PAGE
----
Preprint Article Version 1 Preserved in Portico This version is not peer-reviewed

COVID-Well Study: Qualitative Evaluation of Supported Wellbeing Centres and Psychological First Aid for Healthcare Workers During the COVID-19 Pandemic

Version 1 : Received: 19 February 2021 / Approved: 22 February 2021 / Online: 22 February 2021 (11:37:12 CET)

A peer-reviewed article of this Preprint also exists.

Blake, H.; Gupta, A.; Javed, M.; Wood, B.; Knowles, S.; Coyne, E.; Cooper, J. COVID-Well Study: Qualitative Evaluation of Supported Wellbeing Centres and Psychological First Aid for Healthcare Workers during the COVID-19 Pandemic. Int. J. Environ. Res. Public Health 2021, 18, 3626. Blake, H.; Gupta, A.; Javed, M.; Wood, B.; Knowles, S.; Coyne, E.; Cooper, J. COVID-Well Study: Qualitative Evaluation of Supported Wellbeing Centres and Psychological First Aid for Healthcare Workers during the COVID-19 Pandemic. Int. J. Environ. Res. Public Health 2021, 18, 3626.

Journal reference: Int. J. Environ. Res. Public Health 2021, 18, 3626
DOI: 10.3390/ijerph18073626

Abstract

Supported wellbeing centres were set up in UK hospital trusts as an early intervention aimed at mitigating the psychological impact of COVID-19 on healthcare workers. These provided high quality rest spaces with peer-to-peer psychological support provided by National Health Service (NHS) staff volunteers called ‘wellbeing buddies’, trained in psychological first aid. The aim of the study was to explore the views of centre visitors and operational staff towards this COVID-19 workforce wellbeing provision. Qualitative semi-structured interviews were undertaken with twenty-four (20F, 4M) employees from an acute hospital trust in the UK. Interviews were digitally recorded and transcribed, data were handled and analysed using thematic analysis. Interviews generated 3 over-arching themes, and 13 sub-themes covering ‘exposure and job roles’, ‘emotional impacts of COVID-19 and ‘the wellbeing centres’. Supported wellbeing centres were viewed as critical for the wellbeing of hospital employees during the first surge of COVID-19 in the UK. Wellbeing initiatives require managerial advocacy and must be inclusive. Job-related barriers to work breaks and accessing staff wellbeing provisions should be addressed. High quality rest spaces and access to peer-to-peer support are seen to benefit individuals, teams, organisations and care quality. Training NHS staff in psychological first aid is a useful approach to supporting the wellbeing of the NHS workforce during and beyond the COVID-19 pandemic.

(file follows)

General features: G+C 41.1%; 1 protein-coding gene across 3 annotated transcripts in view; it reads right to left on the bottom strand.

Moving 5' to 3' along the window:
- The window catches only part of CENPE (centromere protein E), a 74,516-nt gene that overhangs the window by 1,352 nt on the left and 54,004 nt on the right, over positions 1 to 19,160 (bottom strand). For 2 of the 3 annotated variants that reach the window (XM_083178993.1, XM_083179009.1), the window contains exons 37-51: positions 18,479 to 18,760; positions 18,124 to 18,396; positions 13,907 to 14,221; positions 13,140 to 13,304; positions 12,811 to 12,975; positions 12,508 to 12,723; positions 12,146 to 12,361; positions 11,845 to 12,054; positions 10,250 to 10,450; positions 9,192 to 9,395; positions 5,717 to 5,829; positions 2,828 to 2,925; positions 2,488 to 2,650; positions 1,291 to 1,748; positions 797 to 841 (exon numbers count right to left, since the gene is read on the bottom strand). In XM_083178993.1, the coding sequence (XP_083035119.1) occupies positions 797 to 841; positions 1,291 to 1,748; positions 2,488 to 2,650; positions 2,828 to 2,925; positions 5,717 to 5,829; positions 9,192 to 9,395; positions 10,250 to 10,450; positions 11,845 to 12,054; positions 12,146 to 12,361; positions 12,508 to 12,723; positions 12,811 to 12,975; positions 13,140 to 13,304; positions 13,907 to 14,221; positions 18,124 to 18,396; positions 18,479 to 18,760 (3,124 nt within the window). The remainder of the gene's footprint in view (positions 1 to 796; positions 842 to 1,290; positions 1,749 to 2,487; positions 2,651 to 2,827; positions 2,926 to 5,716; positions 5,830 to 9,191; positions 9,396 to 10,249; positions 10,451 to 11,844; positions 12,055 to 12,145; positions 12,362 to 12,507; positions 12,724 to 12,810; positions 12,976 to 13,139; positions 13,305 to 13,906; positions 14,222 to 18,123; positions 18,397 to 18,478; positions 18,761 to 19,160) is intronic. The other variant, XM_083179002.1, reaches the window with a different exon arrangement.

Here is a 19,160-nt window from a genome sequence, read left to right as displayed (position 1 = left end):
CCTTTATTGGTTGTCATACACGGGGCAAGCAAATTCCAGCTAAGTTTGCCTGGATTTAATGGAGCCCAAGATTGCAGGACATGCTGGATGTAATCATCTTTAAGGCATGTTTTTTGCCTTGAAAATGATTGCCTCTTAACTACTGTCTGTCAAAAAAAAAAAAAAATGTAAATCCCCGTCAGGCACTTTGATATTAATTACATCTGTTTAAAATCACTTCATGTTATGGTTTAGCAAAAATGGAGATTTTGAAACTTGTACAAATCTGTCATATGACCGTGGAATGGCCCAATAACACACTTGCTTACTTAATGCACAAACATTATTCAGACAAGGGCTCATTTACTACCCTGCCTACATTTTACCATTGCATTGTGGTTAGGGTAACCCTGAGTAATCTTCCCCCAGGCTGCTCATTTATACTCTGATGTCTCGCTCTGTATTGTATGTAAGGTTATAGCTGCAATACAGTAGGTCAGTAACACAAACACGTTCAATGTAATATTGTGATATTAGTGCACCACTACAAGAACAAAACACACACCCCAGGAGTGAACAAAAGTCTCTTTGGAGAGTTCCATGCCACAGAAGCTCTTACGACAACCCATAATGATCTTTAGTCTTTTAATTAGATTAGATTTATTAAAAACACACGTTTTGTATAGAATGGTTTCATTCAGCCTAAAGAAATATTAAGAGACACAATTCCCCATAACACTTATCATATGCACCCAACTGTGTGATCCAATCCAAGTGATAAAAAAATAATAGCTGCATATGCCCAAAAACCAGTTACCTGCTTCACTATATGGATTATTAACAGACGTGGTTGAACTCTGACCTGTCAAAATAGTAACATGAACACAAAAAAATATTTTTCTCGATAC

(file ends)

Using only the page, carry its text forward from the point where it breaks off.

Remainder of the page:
Subject Areas

COVID-19; pandemic; psychological wellbeing; workforce; peer-to-peer support; psychological first aid; wellbeing

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